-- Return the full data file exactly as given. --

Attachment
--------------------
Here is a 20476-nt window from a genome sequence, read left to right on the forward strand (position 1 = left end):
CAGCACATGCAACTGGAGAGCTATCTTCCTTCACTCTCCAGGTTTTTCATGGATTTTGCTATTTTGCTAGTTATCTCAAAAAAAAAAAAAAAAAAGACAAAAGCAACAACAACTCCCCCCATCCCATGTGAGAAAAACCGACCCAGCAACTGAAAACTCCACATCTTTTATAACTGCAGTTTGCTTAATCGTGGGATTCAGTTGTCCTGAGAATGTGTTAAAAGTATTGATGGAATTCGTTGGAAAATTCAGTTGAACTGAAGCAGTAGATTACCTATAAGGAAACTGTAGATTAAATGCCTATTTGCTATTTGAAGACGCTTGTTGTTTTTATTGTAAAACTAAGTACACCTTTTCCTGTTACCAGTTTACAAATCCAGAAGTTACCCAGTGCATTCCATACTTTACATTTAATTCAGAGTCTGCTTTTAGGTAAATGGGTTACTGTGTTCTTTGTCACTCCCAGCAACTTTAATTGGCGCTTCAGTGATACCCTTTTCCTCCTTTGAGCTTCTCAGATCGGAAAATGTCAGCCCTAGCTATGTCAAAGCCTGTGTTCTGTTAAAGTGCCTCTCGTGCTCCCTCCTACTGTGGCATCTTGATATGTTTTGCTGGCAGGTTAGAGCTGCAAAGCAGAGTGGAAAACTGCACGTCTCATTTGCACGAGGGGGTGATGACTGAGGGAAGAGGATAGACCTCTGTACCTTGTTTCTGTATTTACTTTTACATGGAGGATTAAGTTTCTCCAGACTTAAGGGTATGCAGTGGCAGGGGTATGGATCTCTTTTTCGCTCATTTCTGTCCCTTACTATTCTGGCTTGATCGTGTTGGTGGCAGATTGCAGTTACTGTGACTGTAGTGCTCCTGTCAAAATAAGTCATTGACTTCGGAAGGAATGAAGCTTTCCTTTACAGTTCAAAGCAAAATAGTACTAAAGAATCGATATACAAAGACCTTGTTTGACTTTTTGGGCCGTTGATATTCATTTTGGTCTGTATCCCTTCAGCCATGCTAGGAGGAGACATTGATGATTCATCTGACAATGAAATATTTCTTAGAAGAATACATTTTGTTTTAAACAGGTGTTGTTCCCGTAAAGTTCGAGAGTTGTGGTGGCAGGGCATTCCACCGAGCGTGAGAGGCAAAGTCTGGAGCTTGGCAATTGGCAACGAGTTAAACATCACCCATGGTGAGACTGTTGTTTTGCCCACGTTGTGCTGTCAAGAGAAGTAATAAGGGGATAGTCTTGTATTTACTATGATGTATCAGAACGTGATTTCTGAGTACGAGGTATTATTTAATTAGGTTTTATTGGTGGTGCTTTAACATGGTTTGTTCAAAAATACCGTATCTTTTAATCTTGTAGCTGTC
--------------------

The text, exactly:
Here is a 20476-nt window from a genome sequence, read left to right on the forward strand (position 1 = left end):
CAGCACATGCAACTGGAGAGCTATCTTCCTTCACTCTCCAGGTTTTTCATGGATTTTGCTATTTTGCTAGTTATCTCAAAAAAAAAAAAAAAAAAGACAAAAGCAACAACAACTCCCCCCATCCCATGTGAGAAAAACCGACCCAGCAACTGAAAACTCCACATCTTTTATAACTGCAGTTTGCTTAATCGTGGGATTCAGTTGTCCTGAGAATGTGTTAAAAGTATTGATGGAATTCGTTGGAAAATTCAGTTGAACTGAAGCAGTAGATTACCTATAAGGAAACTGTAGATTAAATGCCTATTTGCTATTTGAAGACGCTTGTTGTTTTTATTGTAAAACTAAGTACACCTTTTCCTGTTACCAGTTTACAAATCCAGAAGTTACCCAGTGCATTCCATACTTTACATTTAATTCAGAGTCTGCTTTTAGGTAAATGGGTTACTGTGTTCTTTGTCACTCCCAGCAACTTTAATTGGCGCTTCAGTGATACCCTTTTCCTCCTTTGAGCTTCTCAGATCGGAAAATGTCAGCCCTAGCTATGTCAAAGCCTGTGTTCTGTTAAAGTGCCTCTCGTGCTCCCTCCTACTGTGGCATCTTGATATGTTTTGCTGGCAGGTTAGAGCTGCAAAGCAGAGTGGAAAACTGCACGTCTCATTTGCACGAGGGGGTGATGACTGAGGGAAGAGGATAGACCTCTGTACCTTGTTTCTGTATTTACTTTTACATGGAGGATTAAGTTTCTCCAGACTTAAGGGTATGCAGTGGCAGGGGTATGGATCTCTTTTTCGCTCATTTCTGTCCCTTACTATTCTGGCTTGATCGTGTTGGTGGCAGATTGCAGTTACTGTGACTGTAGTGCTCCTGTCAAAATAAGTCATTGACTTCGGAAGGAATGAAGCTTTCCTTTACAGTTCAAAGCAAAATAGTACTAAAGAATCGATATACAAAGACCTTGTTTGACTTTTTGGGCCGTTGATATTCATTTTGGTCTGTATCCCTTCAGCCATGCTAGGAGGAGACATTGATGATTCATCTGACAATGAAATATTTCTTAGAAGAATACATTTTGTTTTAAACAGGTGTTGTTCCCGTAAAGTTCGAGAGTTGTGGTGGCAGGGCATTCCACCGAGCGTGAGAGGCAAAGTCTGGAGCTTGGCAATTGGCAACGAGTTAAACATCACCCATGGTGAGACTGTTGTTTTGCCCACGTTGTGCTGTCAAGAGAAGTAATAAGGGGATAGTCTTGTATTTACTATGATGTATCAGAACGTGATTTCTGAGTACGAGGTATTATTTAATTAGGTTTTATTGGTGGTGCTTTAACATGGTTTGTTCAAAAATACCGTATCTTTTAATCTTGTAGCTGTC